Page 21 - WCM 2019 Winter
P. 21

 was in the right place until I’d parked my car and hol- lered a friendly “hello?” (Perhaps a blessing in disguise that I’d left Dadda and the kiddos behind.)
Proprietor DiAnne Ward has a distinctive voice, and I knew she was the same person I’d spoken to on the phone as soon as she opened her mouth. Initially abrupt, you learn quickly that she’s just not that into the fluff of life -- pleasantries, small talk, and mind- less banter are lost on her. She saves her airtime for the trail ride, where the majestic scenery and her insight- ful metaphors are perfectly matched.
We tacked for a bit in the modest barn, as DiAnne told me about her favorite riders and animals over the years. “Often, the horses find me,” she said, which was the case with Flicka, the spotted draft she rode, originally from hundreds of miles away in St. Agatha. She was bought sight unseen, with payment made at a farm store parking lot on the side of a highway, at a time when she and her husband had sworn off mares (Flicka is a mare). “Just meant to be,” she said.
Alongside DiAnne and Flicka, I rode Cash, a red dun, who was calm and steady, and thankfully, knew the routine so well that, even when I inadvertently gave him the wrong signal, he stayed the course. We started out on a typical Western Maine dirt road, where many of the hunting camps and old homes are
mysteriously hidden, with a pane of glass missing here and there, and front doors that have never seen a snow shovel. But as we rounded the first corner, I under- stood; the expansive views of the Mahoosuc Moun- tain Range totally transformed the entire experience.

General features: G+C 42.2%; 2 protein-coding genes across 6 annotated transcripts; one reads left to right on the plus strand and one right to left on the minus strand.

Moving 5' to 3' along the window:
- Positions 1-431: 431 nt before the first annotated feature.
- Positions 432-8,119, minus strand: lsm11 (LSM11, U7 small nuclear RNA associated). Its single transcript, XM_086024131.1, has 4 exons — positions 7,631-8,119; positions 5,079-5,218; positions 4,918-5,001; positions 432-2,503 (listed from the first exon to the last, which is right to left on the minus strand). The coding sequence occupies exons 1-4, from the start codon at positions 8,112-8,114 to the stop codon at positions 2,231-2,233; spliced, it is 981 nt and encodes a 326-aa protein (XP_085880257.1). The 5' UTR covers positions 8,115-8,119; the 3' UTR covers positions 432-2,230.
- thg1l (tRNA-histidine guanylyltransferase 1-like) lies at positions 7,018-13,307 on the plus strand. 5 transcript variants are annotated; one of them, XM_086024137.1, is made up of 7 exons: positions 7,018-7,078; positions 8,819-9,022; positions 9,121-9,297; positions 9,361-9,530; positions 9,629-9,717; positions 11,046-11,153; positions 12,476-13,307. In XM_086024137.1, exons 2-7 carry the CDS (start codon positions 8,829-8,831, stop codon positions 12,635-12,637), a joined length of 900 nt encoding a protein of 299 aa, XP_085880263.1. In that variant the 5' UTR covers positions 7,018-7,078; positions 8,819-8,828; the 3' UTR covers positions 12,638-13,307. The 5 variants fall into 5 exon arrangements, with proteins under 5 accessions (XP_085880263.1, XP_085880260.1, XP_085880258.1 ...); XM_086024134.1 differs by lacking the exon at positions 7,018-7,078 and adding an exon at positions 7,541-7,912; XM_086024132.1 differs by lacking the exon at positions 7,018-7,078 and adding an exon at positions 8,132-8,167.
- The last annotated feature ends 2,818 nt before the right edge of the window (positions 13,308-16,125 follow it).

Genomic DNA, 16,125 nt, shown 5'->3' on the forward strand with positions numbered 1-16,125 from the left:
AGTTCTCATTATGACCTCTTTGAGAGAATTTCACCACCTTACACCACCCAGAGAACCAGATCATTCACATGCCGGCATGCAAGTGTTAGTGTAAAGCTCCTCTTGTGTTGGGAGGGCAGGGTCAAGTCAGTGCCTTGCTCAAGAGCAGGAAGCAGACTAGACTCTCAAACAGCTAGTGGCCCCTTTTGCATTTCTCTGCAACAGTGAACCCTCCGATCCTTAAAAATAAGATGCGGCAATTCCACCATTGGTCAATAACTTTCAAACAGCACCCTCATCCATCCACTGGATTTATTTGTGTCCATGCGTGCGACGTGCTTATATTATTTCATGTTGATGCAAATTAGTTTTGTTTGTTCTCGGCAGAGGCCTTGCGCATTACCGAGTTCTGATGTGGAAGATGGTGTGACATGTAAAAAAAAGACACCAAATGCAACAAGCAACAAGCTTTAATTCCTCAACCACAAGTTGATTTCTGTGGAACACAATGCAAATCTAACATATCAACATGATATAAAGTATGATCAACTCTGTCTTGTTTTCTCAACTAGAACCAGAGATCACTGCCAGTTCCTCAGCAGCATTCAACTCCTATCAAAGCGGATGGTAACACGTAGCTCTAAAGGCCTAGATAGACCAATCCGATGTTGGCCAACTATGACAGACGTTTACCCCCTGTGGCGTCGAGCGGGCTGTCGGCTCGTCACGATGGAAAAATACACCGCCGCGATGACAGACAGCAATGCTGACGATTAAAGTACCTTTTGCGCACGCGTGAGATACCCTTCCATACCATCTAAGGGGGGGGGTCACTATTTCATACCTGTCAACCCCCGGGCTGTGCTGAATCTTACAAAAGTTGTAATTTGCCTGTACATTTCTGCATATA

As I craned my neck to see the fine details in the moun- tains, I must have slid off center in the English saddle a bit, maybe by only a centimeter or two. DiAnne noticed it in my shoulders, and after she helped me re-adjust, she really opened up. “Horseback riding is all about balance. That’s why I like it so much,” she said with a knowing glow in her eyes. “It’s just like life. All you have to do is find your balance, and you’ll be all set.”
DiAnne knew I was a mom of two little kids, and shared with me perspective on motherhood. “I tell everyone to do it,” she says. “There are so many experi- ences and so much growth you miss out on if you don’t become a parent,” she reminded me. “I never wanted to raise the next president of the United States. You just have to make sure they are good people who are happy and steady, and the rest works itself out.”
Gosh. So simple. Seeing this advice written out here doesn’t quite do it justice. But, coming from the gregari- ous but quiet horse lady, in the middle of the woods, spoken as casually as conversation about the weather or afternoon plans -- I was finding enlightenment.
Cash and Flicka carried us to this northwest view of the Mahoosuc Range toward the White Mountain National Forest. Deepwood Farm’s network of owned and borrowed trails feature geographic and historic curiosities regardless of the season.
 Kelsey Goldsmith

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